- 54% of case records showed that the needs of persons important to the patient were asked about, a significant improvement since the 25% result from 2013. Of these, 62% had specific needs identified
- In 38% of cases there was documented evidence in the last episode of care that the patient’s needs had been discussed with the people important to them
- Excluding the cases of sudden or unexpected deaths, in 84% of cases the people important to the dying patient were notified of the imminent death. Out of those notified, 63% were recorded as being present at the time of death. There was documented evidence of care and support of the patient’s family at the time of and immediately after death in 65% of cases, but with wide variance between different sites.
Organisational element key findings:
- Almost all (97%) of Trusts had their own specialist palliative care service; 70% also used a specialist palliative care (SPC) service funded and based outside the Trust. 13% of Trusts (18/142) reported that they had specialist palliative care beds
- There was a median of 1.08 specialist palliative care consultant WTE (whole time equivalent) filled posts (for direct clinical care of hospital inpatients) per 1000 adult beds; and a median of 5.08 clinical nurse specialist WTE filled posts per 1000 adult beds
- The availability of SPC staff around the clock varied widely, but only 11% (16) of trusts offered a 24/7 face to face service (2% in 2013). Thirty seven per cent (53/142) of sites had face to face access to palliative care services Monday to Sunday, 9 to 5pm. The availability of out of hours telephone service was comprehensive with the majority of services providing this every day of the week
- Trusts which had bedded units run by specialist palliative care consultants were more likely to have a higher level of out-of-hours doctor service for dying patients, but 26 Trusts did not indicate any level of provision of face to face specialist palliative care involving doctors, at any time
- 96% of Trusts had a formal in house continuing education programme on end of life care. (In 2013 mandatory training was only required for doctors in 19% of Trusts and 28% of qualified nurses)
- The 2014 NCDH report (on 2013 data) recommended that all Trusts should have both a named and lay member on the Board, responsible for End of Life Care. 98% have achieved the former (53% in 2013), 49% the latter
- 65% of Trusts had undertaken a formal audit of care for patients in the last hours or days (56% in 2013), and 79% fed audit results back to the Trust board
- 99-100% trusts stated that they had guidance on prescribing medications for each of the 5 key symptoms that can be present in patients in the last days/hours of life. Most Trusts had policies for ensuring patient comfort and dignity; and for offering family and friends access to the body after death and a prayer room
- 80% of Trusts sought bereaved relatives’ and friends’ views (47% in 2013)
Emeritus Professor Sam Ahmedzai, chair of the RCP End of Life Care Audit steering group, said:
‘The period 2013 to 2015 saw momentous changes in how we look after dying people in England. These include the phasing out of the ‘one-size-fits-all’ Liverpool Care Pathway and the introduction of individualised care, with an emphasis on assessing holistic needs, respecting the wishes of dying people and those important to them, including maintaining hydration where desirable.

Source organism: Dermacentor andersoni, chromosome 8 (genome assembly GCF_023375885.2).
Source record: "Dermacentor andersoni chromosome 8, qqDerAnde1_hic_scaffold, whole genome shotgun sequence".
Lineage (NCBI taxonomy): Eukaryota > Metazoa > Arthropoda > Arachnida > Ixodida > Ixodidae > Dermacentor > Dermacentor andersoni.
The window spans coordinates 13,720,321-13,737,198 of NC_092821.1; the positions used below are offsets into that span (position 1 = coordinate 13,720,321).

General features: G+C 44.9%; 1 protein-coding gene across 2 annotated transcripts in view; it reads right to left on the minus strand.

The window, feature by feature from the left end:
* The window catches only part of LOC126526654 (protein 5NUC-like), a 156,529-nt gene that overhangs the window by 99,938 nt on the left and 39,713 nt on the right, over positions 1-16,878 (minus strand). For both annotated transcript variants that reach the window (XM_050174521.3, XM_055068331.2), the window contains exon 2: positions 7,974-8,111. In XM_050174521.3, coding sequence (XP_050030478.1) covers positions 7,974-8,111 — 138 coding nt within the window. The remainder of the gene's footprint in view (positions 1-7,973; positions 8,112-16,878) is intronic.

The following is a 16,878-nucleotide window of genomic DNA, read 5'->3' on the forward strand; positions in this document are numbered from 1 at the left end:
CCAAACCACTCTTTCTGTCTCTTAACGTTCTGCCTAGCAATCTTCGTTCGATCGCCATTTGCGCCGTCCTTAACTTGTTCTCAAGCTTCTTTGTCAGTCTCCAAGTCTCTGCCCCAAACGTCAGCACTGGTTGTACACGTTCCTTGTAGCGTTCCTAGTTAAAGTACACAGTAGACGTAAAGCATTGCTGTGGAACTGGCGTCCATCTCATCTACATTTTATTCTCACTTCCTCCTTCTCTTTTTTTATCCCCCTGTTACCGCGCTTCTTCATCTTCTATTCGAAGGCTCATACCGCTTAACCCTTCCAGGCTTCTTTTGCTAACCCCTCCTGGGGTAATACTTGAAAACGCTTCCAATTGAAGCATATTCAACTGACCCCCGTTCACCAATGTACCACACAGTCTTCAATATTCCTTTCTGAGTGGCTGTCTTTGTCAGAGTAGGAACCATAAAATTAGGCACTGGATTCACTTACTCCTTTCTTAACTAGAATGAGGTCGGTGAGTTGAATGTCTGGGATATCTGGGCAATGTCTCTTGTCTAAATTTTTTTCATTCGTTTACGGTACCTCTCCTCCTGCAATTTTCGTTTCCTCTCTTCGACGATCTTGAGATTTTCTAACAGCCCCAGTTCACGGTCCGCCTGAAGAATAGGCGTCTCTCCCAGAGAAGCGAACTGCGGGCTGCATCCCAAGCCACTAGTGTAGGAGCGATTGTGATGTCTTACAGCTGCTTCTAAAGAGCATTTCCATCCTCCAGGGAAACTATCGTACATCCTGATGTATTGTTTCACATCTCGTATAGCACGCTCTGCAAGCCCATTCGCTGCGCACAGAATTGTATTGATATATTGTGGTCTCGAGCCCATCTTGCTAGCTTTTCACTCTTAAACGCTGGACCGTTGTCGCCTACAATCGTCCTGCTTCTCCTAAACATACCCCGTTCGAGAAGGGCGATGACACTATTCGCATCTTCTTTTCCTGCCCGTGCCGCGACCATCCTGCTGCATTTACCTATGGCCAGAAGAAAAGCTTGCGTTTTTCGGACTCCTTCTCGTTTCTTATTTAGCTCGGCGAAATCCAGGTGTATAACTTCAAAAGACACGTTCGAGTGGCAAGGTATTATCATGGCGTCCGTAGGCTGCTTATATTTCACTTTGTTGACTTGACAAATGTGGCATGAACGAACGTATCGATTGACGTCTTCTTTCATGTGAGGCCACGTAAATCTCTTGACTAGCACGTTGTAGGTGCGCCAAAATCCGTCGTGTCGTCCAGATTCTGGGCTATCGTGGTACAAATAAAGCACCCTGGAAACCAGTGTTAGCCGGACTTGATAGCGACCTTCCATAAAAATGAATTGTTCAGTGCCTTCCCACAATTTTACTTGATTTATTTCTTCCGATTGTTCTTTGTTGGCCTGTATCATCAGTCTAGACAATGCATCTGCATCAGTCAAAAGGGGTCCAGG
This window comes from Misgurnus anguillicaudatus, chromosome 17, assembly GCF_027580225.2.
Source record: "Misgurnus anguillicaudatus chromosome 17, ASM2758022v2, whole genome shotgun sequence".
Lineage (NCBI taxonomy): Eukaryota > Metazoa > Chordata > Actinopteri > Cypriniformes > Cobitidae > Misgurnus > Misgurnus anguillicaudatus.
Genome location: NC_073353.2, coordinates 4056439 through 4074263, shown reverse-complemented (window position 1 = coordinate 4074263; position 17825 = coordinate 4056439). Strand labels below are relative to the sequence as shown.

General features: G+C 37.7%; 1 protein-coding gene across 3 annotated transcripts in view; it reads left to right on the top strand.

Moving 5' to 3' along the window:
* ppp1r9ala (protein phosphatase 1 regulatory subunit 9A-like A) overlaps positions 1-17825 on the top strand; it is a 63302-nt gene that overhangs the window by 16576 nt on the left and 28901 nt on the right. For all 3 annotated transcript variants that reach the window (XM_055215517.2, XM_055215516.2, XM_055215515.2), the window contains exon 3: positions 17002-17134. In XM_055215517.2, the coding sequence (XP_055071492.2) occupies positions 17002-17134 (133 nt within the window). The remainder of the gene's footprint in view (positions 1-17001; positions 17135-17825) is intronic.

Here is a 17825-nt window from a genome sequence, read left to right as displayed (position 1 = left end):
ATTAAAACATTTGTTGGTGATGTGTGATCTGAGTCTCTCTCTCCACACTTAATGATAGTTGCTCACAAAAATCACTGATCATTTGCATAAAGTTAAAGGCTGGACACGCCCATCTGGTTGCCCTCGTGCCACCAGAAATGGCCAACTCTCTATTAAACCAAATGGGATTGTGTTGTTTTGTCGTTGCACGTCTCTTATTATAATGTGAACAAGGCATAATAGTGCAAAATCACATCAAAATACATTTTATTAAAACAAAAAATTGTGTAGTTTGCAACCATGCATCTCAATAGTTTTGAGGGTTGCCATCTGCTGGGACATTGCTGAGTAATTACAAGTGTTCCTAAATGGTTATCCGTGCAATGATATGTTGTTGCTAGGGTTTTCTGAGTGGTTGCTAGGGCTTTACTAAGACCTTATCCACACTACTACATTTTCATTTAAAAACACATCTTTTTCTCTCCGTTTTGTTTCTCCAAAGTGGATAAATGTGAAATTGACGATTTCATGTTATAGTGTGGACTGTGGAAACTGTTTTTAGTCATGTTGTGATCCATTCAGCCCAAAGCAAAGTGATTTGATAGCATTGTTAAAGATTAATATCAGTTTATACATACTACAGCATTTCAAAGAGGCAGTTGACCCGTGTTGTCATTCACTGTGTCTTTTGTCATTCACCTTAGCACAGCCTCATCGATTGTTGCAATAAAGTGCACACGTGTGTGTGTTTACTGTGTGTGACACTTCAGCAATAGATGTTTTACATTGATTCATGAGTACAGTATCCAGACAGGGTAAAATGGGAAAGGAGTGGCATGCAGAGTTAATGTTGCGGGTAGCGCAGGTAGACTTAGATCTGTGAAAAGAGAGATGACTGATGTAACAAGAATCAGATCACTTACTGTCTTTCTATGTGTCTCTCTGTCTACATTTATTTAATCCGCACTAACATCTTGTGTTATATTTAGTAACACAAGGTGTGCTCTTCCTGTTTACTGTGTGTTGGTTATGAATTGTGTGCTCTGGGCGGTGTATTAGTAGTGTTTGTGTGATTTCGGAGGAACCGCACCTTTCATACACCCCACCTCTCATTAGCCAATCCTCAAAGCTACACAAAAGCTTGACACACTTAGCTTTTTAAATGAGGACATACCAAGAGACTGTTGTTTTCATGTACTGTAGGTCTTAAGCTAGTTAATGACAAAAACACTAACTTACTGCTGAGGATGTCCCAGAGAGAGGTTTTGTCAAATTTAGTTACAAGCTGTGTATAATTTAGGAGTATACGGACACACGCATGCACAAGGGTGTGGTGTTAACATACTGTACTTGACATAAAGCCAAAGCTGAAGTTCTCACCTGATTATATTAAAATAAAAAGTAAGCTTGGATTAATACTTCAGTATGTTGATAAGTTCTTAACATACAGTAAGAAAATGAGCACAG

‘It is heartening that the results of the latest Royal College of Physicians audit largely reflect these changes positively in terms of improved statistics of care for people in the last days of life who were dying in the month of May 2015 in English hospitals. There is still room for improvement, notably in providing 24/7 access to specialist palliative care for those with difficult problems. Our findings also show where some trusts need to improve in some areas, up the level of others to provide consistently high quality care for the dying.’
Dr Kevin Stewart, medical director of the RCP’s Clinical Effectiveness and Evaluation Unit, said:
‘It is encouraging that there have been sustained improvements in many aspects of the care of those dying in hospitals in the last couple of years, especially when the NHS as a whole has been under such pressure in this time. We recognise that much of this is as a result of a lot of hard work by front line clinicians. However, we are disappointed that there are still major deficiencies in the provision of specialist palliative care at nights and weekends by many Trusts; patients and their families deserve the same level of service whatever the day of the week.’
Dr Adrian Tookman, Clinical Director at Marie Curie, said:
‘It’s clear from the report that there has been a real effort to improve care of the dying in hospitals over recent years. Despite this, we can’t ignore the fact that the vast majority of dying people and those close to them, still have limited or no access to specialist palliative care support when they need it in hospital. This is not right, nor good enough.
‘Care of the dying has no respect for time, so if we are to deliver a consistent 7-day service by 2020, it is critical that funding is directed towards recruiting and training doctors and nurses to provide specialist care now. Otherwise, the problem will only get worse as more people die each year.
‘Round-the-clock availability of specialist palliative care in hospitals should be the norm. When this care is missing, people suffer, and this suffering can live long in the memory of those they leave behind.’